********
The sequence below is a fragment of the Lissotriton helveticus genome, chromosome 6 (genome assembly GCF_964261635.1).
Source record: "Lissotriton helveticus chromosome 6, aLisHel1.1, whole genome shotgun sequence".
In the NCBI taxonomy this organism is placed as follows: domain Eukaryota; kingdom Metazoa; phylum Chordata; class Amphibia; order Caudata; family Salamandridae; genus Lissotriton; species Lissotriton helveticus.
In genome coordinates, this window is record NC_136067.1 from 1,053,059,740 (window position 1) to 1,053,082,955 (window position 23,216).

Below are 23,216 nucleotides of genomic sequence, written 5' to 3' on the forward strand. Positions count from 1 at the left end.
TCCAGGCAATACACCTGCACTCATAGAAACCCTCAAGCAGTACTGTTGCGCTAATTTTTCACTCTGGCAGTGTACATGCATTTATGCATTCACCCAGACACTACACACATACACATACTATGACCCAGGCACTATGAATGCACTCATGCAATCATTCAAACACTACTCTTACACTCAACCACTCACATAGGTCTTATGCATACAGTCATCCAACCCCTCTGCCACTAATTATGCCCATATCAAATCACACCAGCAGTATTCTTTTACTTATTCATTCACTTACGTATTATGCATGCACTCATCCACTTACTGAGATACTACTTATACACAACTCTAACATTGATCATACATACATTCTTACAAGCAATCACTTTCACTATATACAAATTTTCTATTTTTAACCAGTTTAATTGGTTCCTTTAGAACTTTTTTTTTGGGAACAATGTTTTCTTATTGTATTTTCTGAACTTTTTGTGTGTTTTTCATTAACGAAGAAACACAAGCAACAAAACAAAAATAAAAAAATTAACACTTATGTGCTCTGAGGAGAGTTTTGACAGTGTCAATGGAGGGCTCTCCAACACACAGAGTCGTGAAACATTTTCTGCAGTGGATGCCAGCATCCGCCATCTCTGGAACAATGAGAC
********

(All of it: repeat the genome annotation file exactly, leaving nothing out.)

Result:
The sequence below is a fragment of the Lissotriton helveticus genome, chromosome 6 (genome assembly GCF_964261635.1).
Source record: "Lissotriton helveticus chromosome 6, aLisHel1.1, whole genome shotgun sequence".
In the NCBI taxonomy this organism is placed as follows: domain Eukaryota; kingdom Metazoa; phylum Chordata; class Amphibia; order Caudata; family Salamandridae; genus Lissotriton; species Lissotriton helveticus.
In genome coordinates, this window is record NC_136067.1 from 1,053,059,740 (window position 1) to 1,053,082,955 (window position 23,216).

Below are 23,216 nucleotides of genomic sequence, written 5' to 3' on the forward strand. Positions count from 1 at the left end.
TCCAGGCAATACACCTGCACTCATAGAAACCCTCAAGCAGTACTGTTGCGCTAATTTTTCACTCTGGCAGTGTACATGCATTTATGCATTCACCCAGACACTACACACATACACATACTATGACCCAGGCACTATGAATGCACTCATGCAATCATTCAAACACTACTCTTACACTCAACCACTCACATAGGTCTTATGCATACAGTCATCCAACCCCTCTGCCACTAATTATGCCCATATCAAATCACACCAGCAGTATTCTTTTACTTATTCATTCACTTACGTATTATGCATGCACTCATCCACTTACTGAGATACTACTTATACACAACTCTAACATTGATCATACATACATTCTTACAAGCAATCACTTTCACTATATACAAATTTTCTATTTTTAACCAGTTTAATTGGTTCCTTTAGAACTTTTTTTTTGGGAACAATGTTTTCTTATTGTATTTTCTGAACTTTTTGTGTGTTTTTCATTAACGAAGAAACACAAGCAACAAAACAAAAATAAAAAAATTAACACTTATGTGCTCTGAGGAGAGTTTTGACAGTGTCAATGGAGGGCTCTCCAACACACAGAGTCGTGAAACATTTTCTGCAGTGGATGCCAGCATCCGCCATCTCTGGAACAATGAGAC